Every of the E-utilities accepts a number of question parameters by means of the URL line which you should utilize to regulate the kind and quantity of output returned from a question. That is the place you possibly can set the variety of search outcomes retrieved or the dates searched. Listed here are a listing of the extra vital parameters:

Database parameter:

  • db ought to be set to the database you have an interest in looking — pubmed or pmc for scientific literature

Date parameters: You will get extra management over the date through the use of search fields, [pdat] for instance for the publication date, however date parameters present a extra handy option to constrain outcomes.

  • reldate the times to be searched relative to the present date, set reldate=1 for the latest day
  • mindate and maxdate specify date in response to the format YYYY/MM/DD, YYYY, or YYYY/MM (a question should include each mindate and maxdate parameters)
  • datetype units the kind of date if you question by date — choices are ‘mdat’ (modification date), ‘pdat’ (publication date) and ‘edat’ (Entrez date)

Retrieval parameters:

  • rettype the kind of data to return (for literature searches, use the default setting)
  • retmode format of the output (XML is the default, although all E-utilities besides fetch do help JSON)
  • retmax is the utmost variety of information to return — the default is 20 and the utmost worth is 10,000 (ten thousand)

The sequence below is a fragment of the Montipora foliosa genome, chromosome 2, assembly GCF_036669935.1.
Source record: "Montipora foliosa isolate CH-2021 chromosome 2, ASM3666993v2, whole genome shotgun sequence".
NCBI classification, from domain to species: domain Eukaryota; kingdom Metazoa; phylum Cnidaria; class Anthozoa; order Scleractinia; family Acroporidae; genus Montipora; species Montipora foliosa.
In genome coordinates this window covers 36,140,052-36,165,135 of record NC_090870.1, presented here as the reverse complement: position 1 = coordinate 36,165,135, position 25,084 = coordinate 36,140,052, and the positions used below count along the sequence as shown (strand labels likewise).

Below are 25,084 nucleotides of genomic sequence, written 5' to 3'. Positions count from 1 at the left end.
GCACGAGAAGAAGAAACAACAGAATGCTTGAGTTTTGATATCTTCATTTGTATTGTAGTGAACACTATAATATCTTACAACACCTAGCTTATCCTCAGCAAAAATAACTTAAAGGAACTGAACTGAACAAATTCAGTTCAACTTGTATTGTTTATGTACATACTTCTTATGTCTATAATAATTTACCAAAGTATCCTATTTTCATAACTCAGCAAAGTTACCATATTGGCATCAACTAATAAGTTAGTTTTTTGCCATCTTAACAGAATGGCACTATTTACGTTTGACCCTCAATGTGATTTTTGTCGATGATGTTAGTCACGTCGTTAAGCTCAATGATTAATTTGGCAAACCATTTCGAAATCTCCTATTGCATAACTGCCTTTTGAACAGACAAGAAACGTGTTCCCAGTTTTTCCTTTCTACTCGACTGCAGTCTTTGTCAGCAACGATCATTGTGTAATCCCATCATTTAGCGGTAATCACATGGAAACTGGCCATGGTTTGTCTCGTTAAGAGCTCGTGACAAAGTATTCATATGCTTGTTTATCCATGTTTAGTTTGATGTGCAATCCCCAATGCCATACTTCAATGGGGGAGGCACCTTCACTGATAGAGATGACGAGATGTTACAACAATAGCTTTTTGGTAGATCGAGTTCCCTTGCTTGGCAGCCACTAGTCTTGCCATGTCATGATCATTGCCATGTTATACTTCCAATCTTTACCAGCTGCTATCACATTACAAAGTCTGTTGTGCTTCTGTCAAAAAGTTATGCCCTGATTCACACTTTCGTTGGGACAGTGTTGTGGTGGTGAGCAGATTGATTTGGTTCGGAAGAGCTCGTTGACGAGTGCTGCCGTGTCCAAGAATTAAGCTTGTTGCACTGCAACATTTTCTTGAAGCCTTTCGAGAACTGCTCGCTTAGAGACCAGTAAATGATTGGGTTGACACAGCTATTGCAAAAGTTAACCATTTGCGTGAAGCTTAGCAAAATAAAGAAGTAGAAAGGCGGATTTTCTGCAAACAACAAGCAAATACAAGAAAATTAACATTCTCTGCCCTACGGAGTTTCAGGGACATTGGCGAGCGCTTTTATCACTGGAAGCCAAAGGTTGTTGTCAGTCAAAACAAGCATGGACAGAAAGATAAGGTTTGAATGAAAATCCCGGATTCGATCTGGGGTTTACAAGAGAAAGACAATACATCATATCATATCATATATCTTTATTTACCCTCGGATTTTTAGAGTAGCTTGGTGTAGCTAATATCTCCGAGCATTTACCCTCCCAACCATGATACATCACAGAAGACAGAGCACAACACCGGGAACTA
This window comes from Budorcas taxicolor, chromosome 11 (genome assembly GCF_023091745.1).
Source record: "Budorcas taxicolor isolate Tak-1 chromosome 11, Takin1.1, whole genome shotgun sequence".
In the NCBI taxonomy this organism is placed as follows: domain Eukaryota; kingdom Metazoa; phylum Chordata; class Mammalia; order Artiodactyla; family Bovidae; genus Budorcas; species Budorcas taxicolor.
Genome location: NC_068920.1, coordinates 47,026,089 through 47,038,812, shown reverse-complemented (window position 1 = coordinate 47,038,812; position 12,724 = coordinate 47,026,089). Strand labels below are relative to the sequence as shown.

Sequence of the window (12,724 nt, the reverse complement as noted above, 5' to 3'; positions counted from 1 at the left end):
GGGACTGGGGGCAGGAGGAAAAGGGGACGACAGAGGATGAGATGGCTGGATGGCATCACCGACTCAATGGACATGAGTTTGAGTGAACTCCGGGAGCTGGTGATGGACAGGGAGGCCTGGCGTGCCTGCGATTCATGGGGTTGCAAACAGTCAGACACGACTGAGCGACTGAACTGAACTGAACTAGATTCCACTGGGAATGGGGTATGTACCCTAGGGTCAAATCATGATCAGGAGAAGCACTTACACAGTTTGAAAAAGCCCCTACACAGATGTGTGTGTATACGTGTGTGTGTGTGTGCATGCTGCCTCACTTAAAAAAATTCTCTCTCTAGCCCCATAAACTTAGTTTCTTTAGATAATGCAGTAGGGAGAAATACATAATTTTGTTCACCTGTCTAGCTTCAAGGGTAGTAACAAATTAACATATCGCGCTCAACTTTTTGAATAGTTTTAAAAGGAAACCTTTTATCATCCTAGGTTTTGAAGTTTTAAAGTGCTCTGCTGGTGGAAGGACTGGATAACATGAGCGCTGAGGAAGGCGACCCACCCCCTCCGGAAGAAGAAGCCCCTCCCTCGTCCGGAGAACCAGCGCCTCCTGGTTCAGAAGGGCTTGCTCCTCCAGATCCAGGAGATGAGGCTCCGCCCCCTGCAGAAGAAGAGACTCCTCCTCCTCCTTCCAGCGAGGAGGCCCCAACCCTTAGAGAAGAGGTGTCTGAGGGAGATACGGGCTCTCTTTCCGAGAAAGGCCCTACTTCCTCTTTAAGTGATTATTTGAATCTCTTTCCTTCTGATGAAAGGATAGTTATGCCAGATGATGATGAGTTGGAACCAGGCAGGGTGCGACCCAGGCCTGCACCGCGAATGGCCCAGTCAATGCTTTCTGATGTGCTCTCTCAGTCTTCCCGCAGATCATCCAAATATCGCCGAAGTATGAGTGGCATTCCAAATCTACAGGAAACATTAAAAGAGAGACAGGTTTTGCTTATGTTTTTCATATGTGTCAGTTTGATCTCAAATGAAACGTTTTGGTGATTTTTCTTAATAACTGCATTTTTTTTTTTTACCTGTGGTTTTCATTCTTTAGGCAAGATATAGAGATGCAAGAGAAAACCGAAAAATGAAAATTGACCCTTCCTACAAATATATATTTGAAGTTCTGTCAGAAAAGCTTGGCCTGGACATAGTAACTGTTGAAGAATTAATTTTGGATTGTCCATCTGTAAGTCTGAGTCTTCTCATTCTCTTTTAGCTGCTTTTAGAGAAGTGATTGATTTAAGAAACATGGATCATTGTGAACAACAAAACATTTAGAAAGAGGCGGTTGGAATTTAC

• retstart given a listing of hits for a question, retstart specifies the index (helpful for when your search exceeds the ten thousand most)
  • cmd that is solely related to ELink and is used to specify whether or not to return IDs of comparable articles or URLs to full-texts

As soon as we all know in regards to the E-Utilities, have chosen our search fields, and determined upon question parameters, we’re able to execute queries and retailer the outcomes — even for a number of pages.

When you don’t particularly want to make use of Python to make use of the E-utilities, it does make it a lot simpler to parse, retailer, and analyze the outcomes of your queries. Right here’s easy methods to get began in your knowledge science challenge.

Let’s say you need to search MeSH phrases for the time period “myoglobin” between 2022 and 2023. You’ll set your retmax to 50 for now, however bear in mind the max is 10,000 and you may question at a charge of three/s.

import urllib.request
search_url = f'http://eutils.ncbi.nlm.nih.gov/entrez//eutils/esearch.fcgi/' +
f'?db=pubmed' +
f'&time period=myoglobin[mesh]' +
f'&mindate=2022' +
f'&maxdate=2023' +
f'&retmode=json' +
f'&retmax=50'

link_list = urllib.request.urlopen(search_url).learn().decode('utf-8')
link_list

The output of the esearch question from above.

The outcomes are returned as a listing of IDs, which can be utilized in a subsequent search inside the database you queried. Word that “rely” exhibits there are 154 outcomes for this question, which you might use should you wished to get a complete rely of publications for a sure set of search phrases. If you happen to wished to return IDs for all of the publication, you’d set the retmax parameter to the rely, or 154. On the whole, I set this to a really excessive quantity so I can retrieve all the outcomes and retailer them.

Boolean looking is straightforward with PubMed and it solely requires including +OR+, +NOT+, or +AND+ to the URL between search phrases. Right here’s an instance beneath. For instance: